You are not currently logged in.
Access your personal account or get JSTOR access through your library or other institution:
Zanamivir Use During Transmission of Amantadine‐Resistant Influenza A in a Nursing Home
Christine Lee , MD, Mark Loeb , MD, Anne Phillips , MD, Judy Nesbitt , RN, Karen Smith , MD, Margaret Fearon , MD, Margaret A. McArthur , RN, Tony Mazzulli , MD, Yan Li , PhD and Allison McGeer , MD
Infection Control and Hospital Epidemiology
Vol. 21, No. 11 (November 2000), pp. 700-704
Published by: Cambridge University Press on behalf of The Society for Healthcare Epidemiology of America
Stable URL: http://www.jstor.org/stable/10.1086/501727
Page Count: 5
Preview not available
OBJECTIVE. To describe the use of zanamivir during an influenza A outbreak. POPULATION. Residents of a 176‐bed long‐term–care facility for the elderly in Newmarket, Ontario, Canada, 90% of whom received influenza vaccine in the fall of 1998. OUTBREAK. When respiratory illness due to influenza A was confirmed, infection control measures and amantadine prophylaxis were initiated. Despite these measures, transmission of influenza A continued. INTERVENTION. Zanamivir inhalations, 10 mg daily for prophylaxis and 10 mg twice daily for treatment of influenza. RESULTS. There were 13 definite and 66 probable outbreakassociated cases of influenza A. Twelve (15%) cases developed pneumonia, 7 (9%) were hospitalized, and 2 (2.6%) died. All 12 culturepositive cases yielded influenza A/Sydney/H3N2/05/97‐like virus, a 1998/99 vaccine component. The three isolates obtained prior to the initiation of amantadine were amantadine‐susceptible; all nine obtained after prophylaxis was instituted were amantadine‐resistant. One hundred twenty‐nine (92%) of 140 residents who were offered zanamivir accepted it and were able to attempt inhalations. Of these 129, 78% (100) had no difficulty in complying with inhalations. Difficulty with inhalations was associated with decreased functional and mental status. Fifteen (58%) of 26 residents fully dependent in activities of daily living had difficulty compared to 14 (14%) of 100 others (P<.001). Twenty‐two (45%) of 49 residents not oriented to person, place, or time had difficulty compared to 7 (10%) of 77 others (P<.001). In the 2 weeks after zanamivir prophylaxis, only 2 new cases of respiratory illness occurred, neither confirmed as influenza. No side effects were identified in 128 zanamivir‐treated residents. CONCLUSION. A minority of nursing home residents have difficulty following instructions for zanamivir inhalations. Zanamivir was well tolerated, and its use was temporally associated with termination of an outbreak that amantadine had failed to control (Infect Control Hosp Epidemiol 2000;21:700‐704).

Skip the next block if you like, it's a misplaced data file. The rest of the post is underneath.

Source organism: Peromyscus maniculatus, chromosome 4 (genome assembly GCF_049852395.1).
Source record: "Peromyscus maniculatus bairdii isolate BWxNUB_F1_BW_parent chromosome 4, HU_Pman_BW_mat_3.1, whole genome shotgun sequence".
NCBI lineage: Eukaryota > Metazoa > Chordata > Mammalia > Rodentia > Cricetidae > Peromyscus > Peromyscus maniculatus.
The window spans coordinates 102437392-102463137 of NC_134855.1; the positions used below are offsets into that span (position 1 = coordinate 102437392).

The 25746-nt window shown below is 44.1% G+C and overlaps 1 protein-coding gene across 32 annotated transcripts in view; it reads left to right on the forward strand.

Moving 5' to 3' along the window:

© 2000 by The Society for Healthcare Epidemiology of America. All rights reserved.